History of Complaints
These are all of the public complaints made about the course including:
In 2005, Daryl Melham (ALP), Member for Banks, asked the Minister representing the Minister of Defence, De-Anne Kelly (Nats), Minister of Veterans Affairs and Member for Dawson, a number of questions about the Resistance to Interrogation training.
Mr Melham asks (in writing) the following 6 questions:
1. Can the Minister confirm that the Australian Defence Force (ADF) conducts training to prepare ADF personnel to resist interrogation in the event they are captured by hostile forces.
2. Can the Minister confirm that resistance to interrogation training is conducted at the Defence Intelligence Training Centre at Canungra, Queensland.
3. Does resistance to interrogation training involve exposure of ADF personnel to interrogation techniques that would not be permitted by the 1949 Geneva Conventions.
4. Can the Minister confirm that in the course of resistance to interrogation training ADF personnel may be stripped naked, hooded, bound in severely restrictive positions, subjected to sleep deprivation, denied food and/or water, subjected to threats of physical and/or sexual abuse, possibly suffer actual assault, or be subjected to other inhumane practices.
5. Can the Minister confirm that participation in resistance to interrogation courses gives Australian
interrogators experience in techniques that would be against ADF rules if practised in the course of actual hostilities.
6. Has the participation of ADF personnel in resistance to interrogation courses over the past five years given rise to any investigation or legal proceedings in relation to possible offences under the Defence Force Discipline Act 1992; if so, what was the outcome of any investigation and/or legal proceedings.
8th of February
Mrs De-Anne Kelly responds to the questions:
3. Yes. Techniques that would not be permitted by the 1949 Geneva Conventions include personal verbal attack to lower morale and weaken the will to resist, and the employment of ploys and tricks such as impersonation, fake documents, and threat (only) of dire punishment.
4. Participants are not hooded, but may wear blackened ski goggles or airline sleeping masks. They are not bound in severely restrictive positions but may be handcuffed and seated, cross-legged, but are made to stand and move at least every 20 minutes. Water is always available on demand and some food is provided. Participants will be threatened with physical and/or sexual abuse as a purely psychological ploy. There is no physical contact between interrogator and participant (except to lead a participant for safety reasons). A participant may be naked during advanced practical training to allow a search of clothing, and to weaken the will of the individual to resist interrogation. Sleep deprivation may be employed, but a Medical Officer will ensure sleep is taken if an adverse affect on the individual occurs.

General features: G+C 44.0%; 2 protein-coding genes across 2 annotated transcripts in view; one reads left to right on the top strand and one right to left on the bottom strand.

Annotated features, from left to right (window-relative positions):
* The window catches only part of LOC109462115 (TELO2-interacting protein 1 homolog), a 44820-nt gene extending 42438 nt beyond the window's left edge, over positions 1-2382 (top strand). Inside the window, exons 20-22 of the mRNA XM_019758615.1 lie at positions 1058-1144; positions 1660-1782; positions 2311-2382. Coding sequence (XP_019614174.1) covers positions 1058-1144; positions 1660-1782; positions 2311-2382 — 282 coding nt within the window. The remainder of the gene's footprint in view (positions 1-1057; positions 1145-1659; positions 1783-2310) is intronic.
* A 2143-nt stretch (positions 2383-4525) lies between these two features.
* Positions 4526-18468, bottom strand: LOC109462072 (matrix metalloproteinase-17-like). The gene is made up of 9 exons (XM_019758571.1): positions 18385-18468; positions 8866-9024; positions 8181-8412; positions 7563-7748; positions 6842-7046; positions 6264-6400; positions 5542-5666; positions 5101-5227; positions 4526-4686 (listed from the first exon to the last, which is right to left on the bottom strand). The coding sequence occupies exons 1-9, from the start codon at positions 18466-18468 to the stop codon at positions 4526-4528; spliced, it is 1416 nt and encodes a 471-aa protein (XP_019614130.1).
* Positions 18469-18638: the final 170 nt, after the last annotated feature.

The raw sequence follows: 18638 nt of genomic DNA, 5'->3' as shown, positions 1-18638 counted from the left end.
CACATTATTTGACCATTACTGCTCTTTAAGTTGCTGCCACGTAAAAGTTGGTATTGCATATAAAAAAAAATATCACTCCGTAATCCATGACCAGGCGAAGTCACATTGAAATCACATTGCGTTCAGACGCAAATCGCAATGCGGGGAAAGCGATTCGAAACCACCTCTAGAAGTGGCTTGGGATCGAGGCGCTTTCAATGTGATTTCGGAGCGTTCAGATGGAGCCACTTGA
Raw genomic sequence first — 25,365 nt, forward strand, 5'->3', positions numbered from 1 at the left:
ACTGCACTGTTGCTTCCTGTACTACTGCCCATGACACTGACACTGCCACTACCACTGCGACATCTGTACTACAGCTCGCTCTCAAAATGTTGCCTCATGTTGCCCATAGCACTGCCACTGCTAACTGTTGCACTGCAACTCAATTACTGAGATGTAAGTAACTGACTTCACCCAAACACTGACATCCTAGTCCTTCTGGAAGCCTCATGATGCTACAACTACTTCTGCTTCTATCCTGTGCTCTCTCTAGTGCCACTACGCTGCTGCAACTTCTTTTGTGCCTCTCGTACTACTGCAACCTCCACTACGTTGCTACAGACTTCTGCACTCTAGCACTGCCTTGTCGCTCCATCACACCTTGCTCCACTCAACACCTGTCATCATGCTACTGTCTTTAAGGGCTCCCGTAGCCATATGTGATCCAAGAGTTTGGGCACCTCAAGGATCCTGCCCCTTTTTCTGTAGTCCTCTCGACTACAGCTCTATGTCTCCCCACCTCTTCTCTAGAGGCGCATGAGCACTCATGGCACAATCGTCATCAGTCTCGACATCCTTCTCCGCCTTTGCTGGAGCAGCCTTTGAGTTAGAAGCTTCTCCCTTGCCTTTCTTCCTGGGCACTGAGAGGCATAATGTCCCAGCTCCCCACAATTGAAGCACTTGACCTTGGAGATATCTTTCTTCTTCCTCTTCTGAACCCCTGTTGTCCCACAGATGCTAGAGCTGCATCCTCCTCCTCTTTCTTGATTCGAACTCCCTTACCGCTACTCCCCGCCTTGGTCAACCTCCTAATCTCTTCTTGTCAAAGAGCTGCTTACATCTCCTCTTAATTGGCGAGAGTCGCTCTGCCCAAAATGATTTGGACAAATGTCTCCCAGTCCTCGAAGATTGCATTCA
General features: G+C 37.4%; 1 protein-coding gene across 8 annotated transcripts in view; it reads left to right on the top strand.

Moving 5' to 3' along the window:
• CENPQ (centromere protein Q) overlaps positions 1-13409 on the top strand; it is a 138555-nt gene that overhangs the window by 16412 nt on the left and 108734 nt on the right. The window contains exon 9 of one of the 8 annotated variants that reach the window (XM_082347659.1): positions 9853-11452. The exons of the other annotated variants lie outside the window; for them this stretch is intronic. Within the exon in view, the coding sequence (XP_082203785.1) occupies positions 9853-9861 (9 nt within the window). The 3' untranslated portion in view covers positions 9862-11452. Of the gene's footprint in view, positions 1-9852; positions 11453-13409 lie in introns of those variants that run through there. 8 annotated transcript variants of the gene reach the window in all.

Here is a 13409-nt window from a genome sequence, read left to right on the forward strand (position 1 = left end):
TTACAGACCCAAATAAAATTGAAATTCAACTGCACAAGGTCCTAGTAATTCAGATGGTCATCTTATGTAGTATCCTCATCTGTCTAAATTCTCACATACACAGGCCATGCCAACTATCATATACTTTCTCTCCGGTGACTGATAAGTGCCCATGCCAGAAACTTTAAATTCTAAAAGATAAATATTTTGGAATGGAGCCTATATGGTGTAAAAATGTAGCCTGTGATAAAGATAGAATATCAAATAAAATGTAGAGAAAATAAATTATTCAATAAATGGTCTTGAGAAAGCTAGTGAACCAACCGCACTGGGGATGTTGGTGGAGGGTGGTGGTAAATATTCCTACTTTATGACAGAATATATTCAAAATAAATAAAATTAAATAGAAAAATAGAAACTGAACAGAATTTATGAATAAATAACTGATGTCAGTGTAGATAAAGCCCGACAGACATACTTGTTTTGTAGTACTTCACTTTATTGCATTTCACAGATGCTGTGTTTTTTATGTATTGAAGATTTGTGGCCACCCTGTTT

5. The ADF strictly enforces the separation of ADF interrogators who conduct interrogation in the course of actual hostilities and ADF Resistance to Interrogation trainers. Individuals that are employed as ADF interrogators are not permitted to attend the Resistance Trainers Course or be employed in Resistance to Interrogation activities. In this way, the ADF ensures that ADF interrogators are not exposed to methods, techniques and ploys that are not authorised under the Geneva Conventions.
The ABC, The Age, and the Sydney Morning Herald report on the story. Seven News interviewed Cameron Murphy, then President of the NSW Council for Civil Liberties.
Murphy reportedly said, "The Government simply shouldn't be subjecting anybody to this type of treatment, whether it's part of a training program... These people are people who ultimately may have to look after prisoners of war and this is not the example that should be set... It's not a fair enough argument to say that they should be trained by being tortured... The effect could be that we have soldiers on the front-line who are mentally unstable as a result of government-sanctioned torture."
I can't find a source for Seven News interview except for the excerpts from the other articles.
11th of May
Mr Melham asks more questions about the regulations, safeguards, other techniques that may have been used, and if there have been any injuries or complaints made by former participants. The following are the questions he asks about techniques, complaints and injuries:
(the questions omitted can be found at the source)
8. In respect of the Minister’s advice concerning the practice of making RTI participants wear blacked ski goggles or airline sleeping masks, for how long may a RTI participant be vision deprived.